|Bridge Name||Facility Carried / Feature Intersected||Location||Structure Type||Construction Date and Builder/Engineer|
Dix Avenue Bridge
||Dix Avenue Over River Rouge||Detroit: Wayne County, Michigan||Metal Rivet-Connected Pratt Deck Truss, Movable: Double Leaf Bascule (Fixed Trunnion) and Approach Spans: Metal Stringer (Multi-Beam), Fixed||1927 By Builder/Contractor: Wisconsin Bridge and Iron Company of Milwaukee, Wisconsin and Engineer/Design: Hugh E. Young of Chicago, Illinois|
|Rehabilitation Date||Main Span Length||Structure Length||Roadway Width||Main Spans||Approach Spans||NBI Number|
|1989||164 Feet (50 Meters)||221.8 Feet (67.6 Meters)||56 Feet (17 Meters)||1||4||82200210000B010|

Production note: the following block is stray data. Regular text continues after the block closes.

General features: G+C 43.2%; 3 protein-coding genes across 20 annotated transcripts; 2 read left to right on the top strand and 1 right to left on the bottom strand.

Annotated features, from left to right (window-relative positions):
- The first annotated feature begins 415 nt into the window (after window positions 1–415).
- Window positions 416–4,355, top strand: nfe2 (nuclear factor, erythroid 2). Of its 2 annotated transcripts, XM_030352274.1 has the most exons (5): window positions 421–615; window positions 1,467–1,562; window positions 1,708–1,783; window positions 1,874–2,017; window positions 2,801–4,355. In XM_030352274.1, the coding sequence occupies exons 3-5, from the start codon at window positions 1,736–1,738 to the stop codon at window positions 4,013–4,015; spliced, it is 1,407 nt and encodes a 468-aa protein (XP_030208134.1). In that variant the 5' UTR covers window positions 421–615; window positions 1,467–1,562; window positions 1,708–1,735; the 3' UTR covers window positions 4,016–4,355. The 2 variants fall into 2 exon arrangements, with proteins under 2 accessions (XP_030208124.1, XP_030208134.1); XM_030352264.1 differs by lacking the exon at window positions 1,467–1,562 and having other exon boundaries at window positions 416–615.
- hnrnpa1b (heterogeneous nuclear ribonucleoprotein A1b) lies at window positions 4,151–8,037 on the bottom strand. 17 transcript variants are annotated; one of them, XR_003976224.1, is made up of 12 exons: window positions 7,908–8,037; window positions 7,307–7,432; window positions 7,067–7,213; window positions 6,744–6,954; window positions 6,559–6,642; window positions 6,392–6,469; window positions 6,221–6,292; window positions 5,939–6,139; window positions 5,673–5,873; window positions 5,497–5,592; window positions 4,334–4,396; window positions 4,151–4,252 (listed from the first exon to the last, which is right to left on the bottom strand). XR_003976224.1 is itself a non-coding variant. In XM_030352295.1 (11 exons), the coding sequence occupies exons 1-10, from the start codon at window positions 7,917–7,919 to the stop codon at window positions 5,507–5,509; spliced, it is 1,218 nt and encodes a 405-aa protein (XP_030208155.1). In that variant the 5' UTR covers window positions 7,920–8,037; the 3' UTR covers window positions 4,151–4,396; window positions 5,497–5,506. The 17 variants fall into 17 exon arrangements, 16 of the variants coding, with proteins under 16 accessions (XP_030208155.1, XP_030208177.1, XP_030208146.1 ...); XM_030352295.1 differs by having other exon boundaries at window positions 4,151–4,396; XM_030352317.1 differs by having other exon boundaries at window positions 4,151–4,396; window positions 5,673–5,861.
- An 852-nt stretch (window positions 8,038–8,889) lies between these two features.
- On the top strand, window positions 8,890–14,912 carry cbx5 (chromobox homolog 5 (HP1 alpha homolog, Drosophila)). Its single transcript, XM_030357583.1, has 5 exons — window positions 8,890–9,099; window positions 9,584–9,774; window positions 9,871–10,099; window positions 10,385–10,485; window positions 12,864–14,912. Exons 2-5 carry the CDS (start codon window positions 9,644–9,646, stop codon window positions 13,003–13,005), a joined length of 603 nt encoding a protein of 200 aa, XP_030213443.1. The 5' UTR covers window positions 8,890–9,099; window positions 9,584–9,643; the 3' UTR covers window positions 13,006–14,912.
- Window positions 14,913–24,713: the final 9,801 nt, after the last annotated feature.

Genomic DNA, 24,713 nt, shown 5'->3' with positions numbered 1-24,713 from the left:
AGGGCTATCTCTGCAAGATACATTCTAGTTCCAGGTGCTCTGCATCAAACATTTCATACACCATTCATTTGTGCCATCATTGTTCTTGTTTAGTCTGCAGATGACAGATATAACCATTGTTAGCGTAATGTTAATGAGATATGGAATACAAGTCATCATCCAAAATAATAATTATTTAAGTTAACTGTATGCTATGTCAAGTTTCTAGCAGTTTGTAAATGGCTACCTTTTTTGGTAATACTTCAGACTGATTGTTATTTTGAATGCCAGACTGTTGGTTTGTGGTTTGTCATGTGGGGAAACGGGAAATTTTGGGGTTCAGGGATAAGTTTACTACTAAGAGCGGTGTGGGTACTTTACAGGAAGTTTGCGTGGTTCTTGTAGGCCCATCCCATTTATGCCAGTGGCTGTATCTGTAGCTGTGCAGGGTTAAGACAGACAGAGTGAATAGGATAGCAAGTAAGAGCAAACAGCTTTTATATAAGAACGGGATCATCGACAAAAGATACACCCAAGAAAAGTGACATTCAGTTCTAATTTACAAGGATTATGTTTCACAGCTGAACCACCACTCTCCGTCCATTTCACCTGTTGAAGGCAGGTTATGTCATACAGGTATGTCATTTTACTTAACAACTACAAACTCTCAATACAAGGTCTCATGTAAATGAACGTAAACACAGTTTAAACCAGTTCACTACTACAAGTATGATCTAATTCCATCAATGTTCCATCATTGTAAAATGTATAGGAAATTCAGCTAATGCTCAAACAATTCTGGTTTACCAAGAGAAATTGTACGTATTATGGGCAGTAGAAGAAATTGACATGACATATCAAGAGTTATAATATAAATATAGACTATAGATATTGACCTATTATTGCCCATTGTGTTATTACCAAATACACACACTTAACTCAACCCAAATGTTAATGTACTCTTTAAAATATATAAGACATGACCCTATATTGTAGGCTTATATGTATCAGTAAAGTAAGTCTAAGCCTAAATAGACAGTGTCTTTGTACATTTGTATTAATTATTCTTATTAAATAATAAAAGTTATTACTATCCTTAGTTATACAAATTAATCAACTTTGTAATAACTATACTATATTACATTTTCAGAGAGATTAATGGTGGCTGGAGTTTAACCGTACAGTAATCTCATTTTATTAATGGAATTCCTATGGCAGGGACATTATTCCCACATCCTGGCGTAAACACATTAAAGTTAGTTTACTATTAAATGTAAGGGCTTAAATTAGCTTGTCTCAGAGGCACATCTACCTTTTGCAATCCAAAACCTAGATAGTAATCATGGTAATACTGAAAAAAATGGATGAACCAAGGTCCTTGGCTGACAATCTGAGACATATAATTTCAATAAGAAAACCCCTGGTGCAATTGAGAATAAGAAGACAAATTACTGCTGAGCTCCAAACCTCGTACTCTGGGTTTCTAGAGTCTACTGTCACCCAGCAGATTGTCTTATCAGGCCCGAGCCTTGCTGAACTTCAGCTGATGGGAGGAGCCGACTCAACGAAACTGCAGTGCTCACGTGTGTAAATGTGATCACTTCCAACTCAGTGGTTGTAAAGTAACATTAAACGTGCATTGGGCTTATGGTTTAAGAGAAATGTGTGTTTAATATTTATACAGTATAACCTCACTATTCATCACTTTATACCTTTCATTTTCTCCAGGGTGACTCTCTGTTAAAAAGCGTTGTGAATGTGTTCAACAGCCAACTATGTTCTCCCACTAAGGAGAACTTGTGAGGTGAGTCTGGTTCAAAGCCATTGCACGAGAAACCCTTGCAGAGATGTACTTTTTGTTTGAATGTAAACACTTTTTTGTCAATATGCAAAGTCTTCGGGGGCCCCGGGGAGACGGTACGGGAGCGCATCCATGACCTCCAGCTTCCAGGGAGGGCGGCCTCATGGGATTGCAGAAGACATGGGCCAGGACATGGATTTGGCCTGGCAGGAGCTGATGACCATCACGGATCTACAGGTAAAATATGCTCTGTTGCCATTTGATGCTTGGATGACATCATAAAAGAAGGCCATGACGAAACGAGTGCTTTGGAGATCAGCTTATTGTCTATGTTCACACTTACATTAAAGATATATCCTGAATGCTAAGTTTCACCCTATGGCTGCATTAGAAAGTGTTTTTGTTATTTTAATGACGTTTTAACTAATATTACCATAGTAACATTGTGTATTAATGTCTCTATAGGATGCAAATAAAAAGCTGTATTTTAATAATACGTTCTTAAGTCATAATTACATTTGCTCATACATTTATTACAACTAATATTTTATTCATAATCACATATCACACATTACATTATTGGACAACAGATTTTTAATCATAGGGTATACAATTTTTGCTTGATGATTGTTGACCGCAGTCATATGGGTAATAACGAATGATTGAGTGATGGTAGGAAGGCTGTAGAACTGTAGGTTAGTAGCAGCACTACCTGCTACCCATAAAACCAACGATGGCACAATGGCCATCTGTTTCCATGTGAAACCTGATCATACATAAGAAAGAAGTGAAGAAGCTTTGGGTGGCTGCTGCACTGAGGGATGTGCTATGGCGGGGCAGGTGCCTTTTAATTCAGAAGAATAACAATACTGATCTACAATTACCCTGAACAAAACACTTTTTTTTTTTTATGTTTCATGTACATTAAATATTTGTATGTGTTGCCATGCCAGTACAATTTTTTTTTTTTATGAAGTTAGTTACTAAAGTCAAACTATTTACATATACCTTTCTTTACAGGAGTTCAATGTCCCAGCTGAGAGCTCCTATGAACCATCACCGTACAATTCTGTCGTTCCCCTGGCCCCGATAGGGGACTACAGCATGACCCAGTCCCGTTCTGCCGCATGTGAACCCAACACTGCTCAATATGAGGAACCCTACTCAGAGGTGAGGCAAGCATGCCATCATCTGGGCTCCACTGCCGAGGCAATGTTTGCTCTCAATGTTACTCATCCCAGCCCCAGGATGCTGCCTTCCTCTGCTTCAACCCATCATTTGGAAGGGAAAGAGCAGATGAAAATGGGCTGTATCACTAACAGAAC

This bridge is similar to the Fort Street Bridge. With the demolition of the Fort Street Bridge, this bridge will be the last of its type in Detroit, and indeed all of Michigan. The only other highway truss bascule bridge in Michigan is the nearby Jefferson Avenue Bridge, which is a pony truss rather than a deck truss. The trusses of the Dix Avenue Bridge retain good integrity, as does the bridgetender structure. Railings and deck are not original however. Despite these modifications, the Dix Avenue Bridge remains an important, historically significant transportation related resource. The bridge was designed by Hugh E. Young, who also worked as a City of Chicago engineer, designing both bridges and working for the Chicago Plan Commission. He and some of the other Chicago engineers found their design of bascule bridge so effective that they did work on the side for other cities, including Detroit. As such, this bridge displays an appearance, design, and function similar to that of bascule bridges in Chicago. These bridges are noted for their outstanding quality of construction and ease of operation.
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